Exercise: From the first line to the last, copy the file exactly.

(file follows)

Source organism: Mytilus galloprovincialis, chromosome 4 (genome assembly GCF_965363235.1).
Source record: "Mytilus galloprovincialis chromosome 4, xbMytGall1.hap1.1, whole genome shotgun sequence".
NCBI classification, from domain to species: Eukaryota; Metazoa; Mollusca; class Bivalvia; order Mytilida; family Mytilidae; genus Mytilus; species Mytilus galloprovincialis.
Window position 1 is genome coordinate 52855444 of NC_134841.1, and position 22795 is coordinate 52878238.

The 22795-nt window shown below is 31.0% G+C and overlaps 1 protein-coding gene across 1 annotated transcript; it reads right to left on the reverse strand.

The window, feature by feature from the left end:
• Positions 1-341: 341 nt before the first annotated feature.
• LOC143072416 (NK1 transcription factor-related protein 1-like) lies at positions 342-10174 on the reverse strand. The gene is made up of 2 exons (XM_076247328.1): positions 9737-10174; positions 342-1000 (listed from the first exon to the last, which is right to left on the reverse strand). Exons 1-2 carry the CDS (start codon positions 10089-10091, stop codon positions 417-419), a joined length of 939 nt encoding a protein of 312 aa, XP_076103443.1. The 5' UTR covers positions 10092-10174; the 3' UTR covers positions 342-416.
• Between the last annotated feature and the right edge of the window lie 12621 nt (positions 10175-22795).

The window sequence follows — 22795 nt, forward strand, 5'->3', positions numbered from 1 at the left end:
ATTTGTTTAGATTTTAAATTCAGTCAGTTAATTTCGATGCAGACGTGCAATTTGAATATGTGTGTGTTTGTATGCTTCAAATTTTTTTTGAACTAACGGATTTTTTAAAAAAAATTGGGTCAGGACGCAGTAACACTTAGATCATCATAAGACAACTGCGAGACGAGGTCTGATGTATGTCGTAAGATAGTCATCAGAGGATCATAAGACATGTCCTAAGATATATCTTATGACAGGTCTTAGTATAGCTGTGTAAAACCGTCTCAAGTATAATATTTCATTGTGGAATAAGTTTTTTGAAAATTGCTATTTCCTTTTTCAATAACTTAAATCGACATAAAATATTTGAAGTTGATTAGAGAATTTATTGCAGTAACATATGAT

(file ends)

Source organism: Mytilus galloprovincialis, chromosome 4 (genome assembly GCF_965363235.1).
Source record: "Mytilus galloprovincialis chromosome 4, xbMytGall1.hap1.1, whole genome shotgun sequence".
NCBI classification, from domain to species: Eukaryota; Metazoa; Mollusca; class Bivalvia; order Mytilida; family Mytilidae; genus Mytilus; species Mytilus galloprovincialis.
Window position 1 is genome coordinate 52855444 of NC_134841.1, and position 22795 is coordinate 52878238.

The 22795-nt window shown below is 31.0% G+C and overlaps 1 protein-coding gene across 1 annotated transcript; it reads right to left on the reverse strand.

The window, feature by feature from the left end:
• Positions 1-341: 341 nt before the first annotated feature.
• LOC143072416 (NK1 transcription factor-related protein 1-like) lies at positions 342-10174 on the reverse strand. The gene is made up of 2 exons (XM_076247328.1): positions 9737-10174; positions 342-1000 (listed from the first exon to the last, which is right to left on the reverse strand). Exons 1-2 carry the CDS (start codon positions 10089-10091, stop codon positions 417-419), a joined length of 939 nt encoding a protein of 312 aa, XP_076103443.1. The 5' UTR covers positions 10092-10174; the 3' UTR covers positions 342-416.
• Between the last annotated feature and the right edge of the window lie 12621 nt (positions 10175-22795).

The window sequence follows — 22795 nt, forward strand, 5'->3', positions numbered from 1 at the left end:
ATTTGTTTAGATTTTAAATTCAGTCAGTTAATTTCGATGCAGACGTGCAATTTGAATATGTGTGTGTTTGTATGCTTCAAATTTTTTTTGAACTAACGGATTTTTTAAAAAAAATTGGGTCAGGACGCAGTAACACTTAGATCATCATAAGACAACTGCGAGACGAGGTCTGATGTATGTCGTAAGATAGTCATCAGAGGATCATAAGACATGTCCTAAGATATATCTTATGACAGGTCTTAGTATAGCTGTGTAAAACCGTCTCAAGTATAATATTTCATTGTGGAATAAGTTTTTTGAAAATTGCTATTTCCTTTTTCAATAACTTAAATCGACATAAAATATTTGAAGTTGATTAGAGAATTTATTGCAGTAACATATGAT